Misbah ul-Haq did 10 pres-sups as part of his celebration Credit: rex
Misbah ul-Haq’s century celebration was a tribute to the Pakistani Army officers who helped his team prepare for this tour.
Misbah saluted before doing ten push ups when he reached his hundred and then acknowledging the applause of a full house at Lord’s.
This is a ground unaccustomed to showy displays of emotion which made Misbah’s celebration all the more striking.
But given this was his first ever Test innings in England at the age of 42 his joy was understandable. He also became only the fifth Pakistani to score a Test hundred at Lord’s in almost 50 years.
Misbah in action on Thursday
He now occupies a place on the Lord’s honours board alongside the greats of Pakistan cricket: Inzamam ul-Haq, Mohammad Yousuf, Mohsin Khan and Hanif Mohammad.
“It is a dream to play at Lord’s especially getting a hundred. To have your name on the honours board is something special for all cricketers,” he said. “I rate this innings at top in Test cricket. I am really happy about that.”
His hundred was dedicated to the instructors at an army boot camp in Abbottabad where Pakistan spent two weeks training before flying to England. Old stagers Misbah and Younus Khan came top in the fitness tests.
“That was my promise to the army guys when we did our training camp,” he said. “We used to have an honour code where we were told to step into the ground and do ten push ups. I promised them whenever I got hundred I would do that to remind them (Army) we were there. That was for them and the salute was for the (Pakistan) flag. That was what they asked us to do so I did it for them.”
England were left frustrated at times
The loss of two wickets to the new ball took the edge of Misbah’s day and he believes they have to score more than another 100 runs today to be in a strong position.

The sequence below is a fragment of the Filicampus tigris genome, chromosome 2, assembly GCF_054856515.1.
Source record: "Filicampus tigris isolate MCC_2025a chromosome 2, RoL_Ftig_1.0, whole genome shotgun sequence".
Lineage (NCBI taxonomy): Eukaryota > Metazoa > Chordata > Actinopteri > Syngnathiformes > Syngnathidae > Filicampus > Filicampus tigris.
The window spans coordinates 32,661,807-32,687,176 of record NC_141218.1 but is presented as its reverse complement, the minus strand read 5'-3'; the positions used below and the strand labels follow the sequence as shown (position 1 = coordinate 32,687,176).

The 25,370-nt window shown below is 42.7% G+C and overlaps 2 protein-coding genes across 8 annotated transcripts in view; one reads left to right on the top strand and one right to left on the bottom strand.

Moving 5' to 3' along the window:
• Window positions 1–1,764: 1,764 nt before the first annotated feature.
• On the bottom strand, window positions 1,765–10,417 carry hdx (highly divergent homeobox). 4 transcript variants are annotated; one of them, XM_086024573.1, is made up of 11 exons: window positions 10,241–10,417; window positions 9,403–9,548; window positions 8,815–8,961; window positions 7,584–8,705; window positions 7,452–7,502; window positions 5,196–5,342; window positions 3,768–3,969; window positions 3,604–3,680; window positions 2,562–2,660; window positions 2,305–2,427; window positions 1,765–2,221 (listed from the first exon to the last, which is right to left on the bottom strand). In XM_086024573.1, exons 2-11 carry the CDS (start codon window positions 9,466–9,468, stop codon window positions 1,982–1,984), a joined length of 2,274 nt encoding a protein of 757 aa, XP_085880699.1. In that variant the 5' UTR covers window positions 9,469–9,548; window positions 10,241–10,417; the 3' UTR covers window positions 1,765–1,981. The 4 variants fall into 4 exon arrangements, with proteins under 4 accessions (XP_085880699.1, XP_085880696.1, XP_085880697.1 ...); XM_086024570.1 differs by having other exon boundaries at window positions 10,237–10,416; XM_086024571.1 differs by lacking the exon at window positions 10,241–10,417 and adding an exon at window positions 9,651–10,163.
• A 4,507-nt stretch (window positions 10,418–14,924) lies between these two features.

“It would have been really nice if Asad (Shafiq) and me batted out the day and been not out but they just came back in the game,” he said. “We need to score at least 400 runs on this pitch. There is still a lot of hard work to do. If we get to 400 we can put pressure on England.
“We really worked hard in terms of fitness and acclimatising before this match. All those points are really helping us. The batsmen are really now adjusting to these conditions now and have got some runs under their belt. They are confident and know the conditions a little bit.”
Jake Ball was one of the most disciplined England bowlers, beating Misbah’s outside edge three times in one over. Ball, who received his Test cap in the morning from his tearful uncle, Bruce French, felt he proved he can play at this level.
He looked nervous in his first spell but bowled really well after lunch taking his first Test wicket, conceding only four runs in six overs.
“To just see how proud we are as a family and to receive my cap from my uncle was an extra special moment,” he said. “He was holding back the tears which was extra special again. It settled me down that little bit. I am a calm character. Yesterday people were texting me and giving me advice and saying just go out and enjoy it and do what I have been doing all season. I did that and hopefully I proved to people I can play Test cricket.
“Definitely the late wickets have helped us. We said up in the dressing room at the end that the two wickets have given everyone big lift. If we can get a couple more quick wickets and restrict them to 350 we are well in the game.”